Boating and Alcohol

One of the most common causes of boating fatalities is the improper use of alcohol while boating. Just like driving a car, operating a boat while intoxicated increases the risk of death or serious injury while on the water. In fact, according to the Illinois Department of Natural Resources, despite alcohol being involved in approximately one in six boating accidents overall, it has been a factor in one-third of the boating deaths this year.

Boaters should keep in mind that the legal limit for operating a boat or personal watercraft is the same as it is for driving a car: 0.08 percent blood alcohol content. The penalties for such violations can be severe, including thousands of dollars in fines and up to 14 years in prison if the impaired boat operation results in a person's death. Additionally, if a person is convicted of three DUIs, then the state may take their boat from them as part of the penalty. Boating DUIs can also affect a person's ability legally to drive their car since courts may punish intoxicated boaters by suspending their driver's licenses.

Signaling and License Requirements

The updated laws also have new requirements as far as signaling and licensing requirements are concerned. Now, any boat that is pulling someone behind it in a tube or on water skis must display a bright orange flag from the highest point on the boat. The flag must be at least a one-foot square, and it must stay out the entire time that the boat pulls the person. The law also added a new license requirement for boat operators between the ages of 12 and 17. Starting in 2016, minor operators must complete a boating safety course before they can operate a motorboat.  

If you have recently been involved in a boating accident caused by the negligence of others, contact an experienced Illinois personal injury attorney today. Our skilled team of lawyers represents clients in many northwest suburban towns like Rolling Meadows, Barrington, and Crystal Lake.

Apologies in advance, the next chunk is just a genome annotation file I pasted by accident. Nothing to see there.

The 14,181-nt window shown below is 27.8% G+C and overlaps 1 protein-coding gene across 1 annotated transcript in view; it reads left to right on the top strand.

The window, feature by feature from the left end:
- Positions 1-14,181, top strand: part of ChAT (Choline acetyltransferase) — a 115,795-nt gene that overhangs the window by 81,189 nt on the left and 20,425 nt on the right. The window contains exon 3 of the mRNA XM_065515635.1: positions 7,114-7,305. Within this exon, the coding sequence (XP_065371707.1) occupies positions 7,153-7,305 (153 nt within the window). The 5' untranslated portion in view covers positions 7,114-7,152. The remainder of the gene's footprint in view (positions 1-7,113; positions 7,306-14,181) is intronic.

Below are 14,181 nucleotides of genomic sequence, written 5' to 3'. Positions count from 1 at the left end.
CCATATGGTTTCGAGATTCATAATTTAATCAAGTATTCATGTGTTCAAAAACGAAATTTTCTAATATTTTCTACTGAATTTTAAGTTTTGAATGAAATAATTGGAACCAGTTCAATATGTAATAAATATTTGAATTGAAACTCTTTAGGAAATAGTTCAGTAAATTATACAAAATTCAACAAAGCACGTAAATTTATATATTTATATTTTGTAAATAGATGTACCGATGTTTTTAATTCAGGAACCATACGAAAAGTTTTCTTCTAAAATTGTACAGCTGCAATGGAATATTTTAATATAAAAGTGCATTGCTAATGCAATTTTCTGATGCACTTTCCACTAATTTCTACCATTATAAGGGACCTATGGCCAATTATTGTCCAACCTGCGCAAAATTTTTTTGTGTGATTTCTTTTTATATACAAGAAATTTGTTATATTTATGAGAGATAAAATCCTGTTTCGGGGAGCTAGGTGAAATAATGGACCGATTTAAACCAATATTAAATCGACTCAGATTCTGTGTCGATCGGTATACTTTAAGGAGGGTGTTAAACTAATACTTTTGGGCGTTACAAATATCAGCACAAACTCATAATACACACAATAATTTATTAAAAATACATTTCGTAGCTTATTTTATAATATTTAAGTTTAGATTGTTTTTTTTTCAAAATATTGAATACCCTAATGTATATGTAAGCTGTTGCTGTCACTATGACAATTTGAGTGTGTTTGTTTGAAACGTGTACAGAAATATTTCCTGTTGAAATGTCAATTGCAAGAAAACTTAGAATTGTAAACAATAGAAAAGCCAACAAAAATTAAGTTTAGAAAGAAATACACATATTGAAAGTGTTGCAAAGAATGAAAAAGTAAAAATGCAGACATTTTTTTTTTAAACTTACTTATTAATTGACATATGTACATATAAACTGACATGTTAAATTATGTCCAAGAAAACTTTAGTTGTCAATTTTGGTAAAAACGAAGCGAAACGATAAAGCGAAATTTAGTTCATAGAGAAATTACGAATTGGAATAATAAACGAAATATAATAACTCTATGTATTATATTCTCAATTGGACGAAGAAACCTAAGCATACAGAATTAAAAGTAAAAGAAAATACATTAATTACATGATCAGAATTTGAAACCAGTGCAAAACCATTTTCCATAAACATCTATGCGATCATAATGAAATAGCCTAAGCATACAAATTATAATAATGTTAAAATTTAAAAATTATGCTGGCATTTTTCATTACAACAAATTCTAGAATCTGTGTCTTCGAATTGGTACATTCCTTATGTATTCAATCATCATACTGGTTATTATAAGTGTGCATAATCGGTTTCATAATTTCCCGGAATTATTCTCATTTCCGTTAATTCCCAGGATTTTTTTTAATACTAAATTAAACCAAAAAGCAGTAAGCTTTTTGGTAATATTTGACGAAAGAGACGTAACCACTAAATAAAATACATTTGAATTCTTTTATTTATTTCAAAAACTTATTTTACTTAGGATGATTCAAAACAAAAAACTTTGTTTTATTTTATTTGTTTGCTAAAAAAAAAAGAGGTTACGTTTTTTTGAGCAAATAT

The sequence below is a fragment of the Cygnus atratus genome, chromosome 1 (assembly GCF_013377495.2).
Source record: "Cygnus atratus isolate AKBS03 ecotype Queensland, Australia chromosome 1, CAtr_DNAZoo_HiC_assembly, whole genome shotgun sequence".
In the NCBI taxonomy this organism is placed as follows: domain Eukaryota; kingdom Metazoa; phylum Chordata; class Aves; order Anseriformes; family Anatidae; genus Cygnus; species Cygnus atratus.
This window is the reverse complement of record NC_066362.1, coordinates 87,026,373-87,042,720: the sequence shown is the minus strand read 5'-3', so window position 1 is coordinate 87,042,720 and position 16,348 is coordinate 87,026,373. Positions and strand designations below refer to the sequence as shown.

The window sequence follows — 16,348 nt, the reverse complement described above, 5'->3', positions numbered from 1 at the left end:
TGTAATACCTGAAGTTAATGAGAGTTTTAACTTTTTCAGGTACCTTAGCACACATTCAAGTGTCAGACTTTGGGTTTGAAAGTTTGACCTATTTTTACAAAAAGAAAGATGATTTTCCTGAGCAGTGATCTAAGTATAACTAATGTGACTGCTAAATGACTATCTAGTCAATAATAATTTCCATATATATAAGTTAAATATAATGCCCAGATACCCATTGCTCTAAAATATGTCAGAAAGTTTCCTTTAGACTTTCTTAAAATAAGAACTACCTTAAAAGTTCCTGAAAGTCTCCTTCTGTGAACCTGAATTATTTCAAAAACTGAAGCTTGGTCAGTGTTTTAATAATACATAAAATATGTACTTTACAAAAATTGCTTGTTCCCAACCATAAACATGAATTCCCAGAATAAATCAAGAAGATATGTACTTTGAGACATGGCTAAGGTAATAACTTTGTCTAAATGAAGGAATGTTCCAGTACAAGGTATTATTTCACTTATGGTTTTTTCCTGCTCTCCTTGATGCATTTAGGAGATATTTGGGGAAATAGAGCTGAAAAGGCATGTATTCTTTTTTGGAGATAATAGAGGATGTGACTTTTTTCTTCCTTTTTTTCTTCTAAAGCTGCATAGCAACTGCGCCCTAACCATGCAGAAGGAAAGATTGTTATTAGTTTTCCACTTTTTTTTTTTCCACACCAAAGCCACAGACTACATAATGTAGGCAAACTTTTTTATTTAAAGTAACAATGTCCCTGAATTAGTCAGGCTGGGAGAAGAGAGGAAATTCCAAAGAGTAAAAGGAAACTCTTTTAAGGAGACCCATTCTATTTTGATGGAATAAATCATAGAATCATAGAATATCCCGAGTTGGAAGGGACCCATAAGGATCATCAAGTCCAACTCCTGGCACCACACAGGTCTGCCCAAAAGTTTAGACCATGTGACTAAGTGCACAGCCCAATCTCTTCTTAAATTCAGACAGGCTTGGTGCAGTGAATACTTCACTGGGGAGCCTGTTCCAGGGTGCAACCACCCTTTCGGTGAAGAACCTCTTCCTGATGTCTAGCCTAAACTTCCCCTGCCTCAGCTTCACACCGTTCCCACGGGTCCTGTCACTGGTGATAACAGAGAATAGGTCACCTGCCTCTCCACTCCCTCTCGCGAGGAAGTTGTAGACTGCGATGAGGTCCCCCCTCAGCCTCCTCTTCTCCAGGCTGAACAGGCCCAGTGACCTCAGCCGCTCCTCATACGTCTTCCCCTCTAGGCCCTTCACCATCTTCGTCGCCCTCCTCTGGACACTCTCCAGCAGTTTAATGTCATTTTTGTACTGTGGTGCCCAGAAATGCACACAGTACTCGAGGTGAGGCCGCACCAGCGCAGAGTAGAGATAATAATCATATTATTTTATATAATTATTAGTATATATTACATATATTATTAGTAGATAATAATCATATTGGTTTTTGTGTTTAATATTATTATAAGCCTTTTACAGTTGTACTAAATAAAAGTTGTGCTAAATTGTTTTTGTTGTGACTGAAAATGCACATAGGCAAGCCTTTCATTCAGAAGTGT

About the Author: Attorney Ken Apicella is a founding partner of DGAA focusing in the areas of personal injury, employment, insurance coverage disputes, and civil litigation. Ken earned his J.D. from DePaul University College of Law in 1999. He has been named a SuperLawyers Rising Star and a Forty Illinois Attorneys Under Forty to Watch. Ken has written and lectured for the Illinois Institute for Continuing Legal Education and regularly serves as a moderator at Northwest Suburban Bar Association's Continuing Legal Education seminars.

Bicycle Dooring Accidents in Illinois

Web Admin - Wednesday, July 09, 2014

bicycle dooring accidents in IllinoisWith the summer weather in full effect, more and more bikes have begun to appear on Illinois streets. o the colloquial term for a driver opening a door into the path of a bicyclist. This can result in either the door hitting the cyclist and injuring them, or the cyclist being forced into traffic to avoid the door, which can also result in serious injuries.